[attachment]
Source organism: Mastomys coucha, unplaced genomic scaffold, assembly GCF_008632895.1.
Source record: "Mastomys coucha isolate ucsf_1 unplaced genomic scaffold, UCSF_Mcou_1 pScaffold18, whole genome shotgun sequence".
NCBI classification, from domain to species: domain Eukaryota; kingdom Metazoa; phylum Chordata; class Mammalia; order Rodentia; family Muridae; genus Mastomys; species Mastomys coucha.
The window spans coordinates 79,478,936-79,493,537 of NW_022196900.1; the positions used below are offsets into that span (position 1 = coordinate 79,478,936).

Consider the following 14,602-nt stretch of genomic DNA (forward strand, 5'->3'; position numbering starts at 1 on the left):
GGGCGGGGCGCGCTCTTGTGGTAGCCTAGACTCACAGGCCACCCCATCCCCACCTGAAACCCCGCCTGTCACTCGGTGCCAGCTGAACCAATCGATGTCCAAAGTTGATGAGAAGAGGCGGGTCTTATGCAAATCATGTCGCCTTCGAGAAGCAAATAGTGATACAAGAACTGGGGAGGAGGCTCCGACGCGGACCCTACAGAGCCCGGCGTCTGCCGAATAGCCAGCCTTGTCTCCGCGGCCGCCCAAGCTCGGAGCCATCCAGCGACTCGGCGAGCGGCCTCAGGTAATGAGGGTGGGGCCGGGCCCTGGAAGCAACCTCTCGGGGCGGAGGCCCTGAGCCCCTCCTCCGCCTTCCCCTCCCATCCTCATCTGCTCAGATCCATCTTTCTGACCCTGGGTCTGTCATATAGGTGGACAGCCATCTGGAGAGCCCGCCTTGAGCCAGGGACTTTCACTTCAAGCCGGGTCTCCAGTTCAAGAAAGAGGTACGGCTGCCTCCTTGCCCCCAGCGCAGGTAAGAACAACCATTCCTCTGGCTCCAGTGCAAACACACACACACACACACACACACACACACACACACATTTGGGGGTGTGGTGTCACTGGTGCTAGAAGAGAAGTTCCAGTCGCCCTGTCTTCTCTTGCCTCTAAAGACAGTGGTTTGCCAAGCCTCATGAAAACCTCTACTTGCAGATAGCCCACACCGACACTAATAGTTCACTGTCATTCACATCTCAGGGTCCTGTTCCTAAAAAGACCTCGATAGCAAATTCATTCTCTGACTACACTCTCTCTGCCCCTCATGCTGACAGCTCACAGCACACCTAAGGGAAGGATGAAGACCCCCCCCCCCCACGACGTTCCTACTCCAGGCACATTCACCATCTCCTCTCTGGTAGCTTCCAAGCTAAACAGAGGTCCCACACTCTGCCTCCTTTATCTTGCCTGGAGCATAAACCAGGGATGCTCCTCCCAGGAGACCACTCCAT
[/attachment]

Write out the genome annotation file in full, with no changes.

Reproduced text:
Source organism: Mastomys coucha, unplaced genomic scaffold, assembly GCF_008632895.1.
Source record: "Mastomys coucha isolate ucsf_1 unplaced genomic scaffold, UCSF_Mcou_1 pScaffold18, whole genome shotgun sequence".
NCBI classification, from domain to species: domain Eukaryota; kingdom Metazoa; phylum Chordata; class Mammalia; order Rodentia; family Muridae; genus Mastomys; species Mastomys coucha.
The window spans coordinates 79,478,936-79,493,537 of NW_022196900.1; the positions used below are offsets into that span (position 1 = coordinate 79,478,936).

Consider the following 14,602-nt stretch of genomic DNA (forward strand, 5'->3'; position numbering starts at 1 on the left):
GGGCGGGGCGCGCTCTTGTGGTAGCCTAGACTCACAGGCCACCCCATCCCCACCTGAAACCCCGCCTGTCACTCGGTGCCAGCTGAACCAATCGATGTCCAAAGTTGATGAGAAGAGGCGGGTCTTATGCAAATCATGTCGCCTTCGAGAAGCAAATAGTGATACAAGAACTGGGGAGGAGGCTCCGACGCGGACCCTACAGAGCCCGGCGTCTGCCGAATAGCCAGCCTTGTCTCCGCGGCCGCCCAAGCTCGGAGCCATCCAGCGACTCGGCGAGCGGCCTCAGGTAATGAGGGTGGGGCCGGGCCCTGGAAGCAACCTCTCGGGGCGGAGGCCCTGAGCCCCTCCTCCGCCTTCCCCTCCCATCCTCATCTGCTCAGATCCATCTTTCTGACCCTGGGTCTGTCATATAGGTGGACAGCCATCTGGAGAGCCCGCCTTGAGCCAGGGACTTTCACTTCAAGCCGGGTCTCCAGTTCAAGAAAGAGGTACGGCTGCCTCCTTGCCCCCAGCGCAGGTAAGAACAACCATTCCTCTGGCTCCAGTGCAAACACACACACACACACACACACACACACACACACACATTTGGGGGTGTGGTGTCACTGGTGCTAGAAGAGAAGTTCCAGTCGCCCTGTCTTCTCTTGCCTCTAAAGACAGTGGTTTGCCAAGCCTCATGAAAACCTCTACTTGCAGATAGCCCACACCGACACTAATAGTTCACTGTCATTCACATCTCAGGGTCCTGTTCCTAAAAAGACCTCGATAGCAAATTCATTCTCTGACTACACTCTCTCTGCCCCTCATGCTGACAGCTCACAGCACACCTAAGGGAAGGATGAAGACCCCCCCCCCCCACGACGTTCCTACTCCAGGCACATTCACCATCTCCTCTCTGGTAGCTTCCAAGCTAAACAGAGGTCCCACACTCTGCCTCCTTTATCTTGCCTGGAGCATAAACCAGGGATGCTCCTCCCAGGAGACCACTCCAT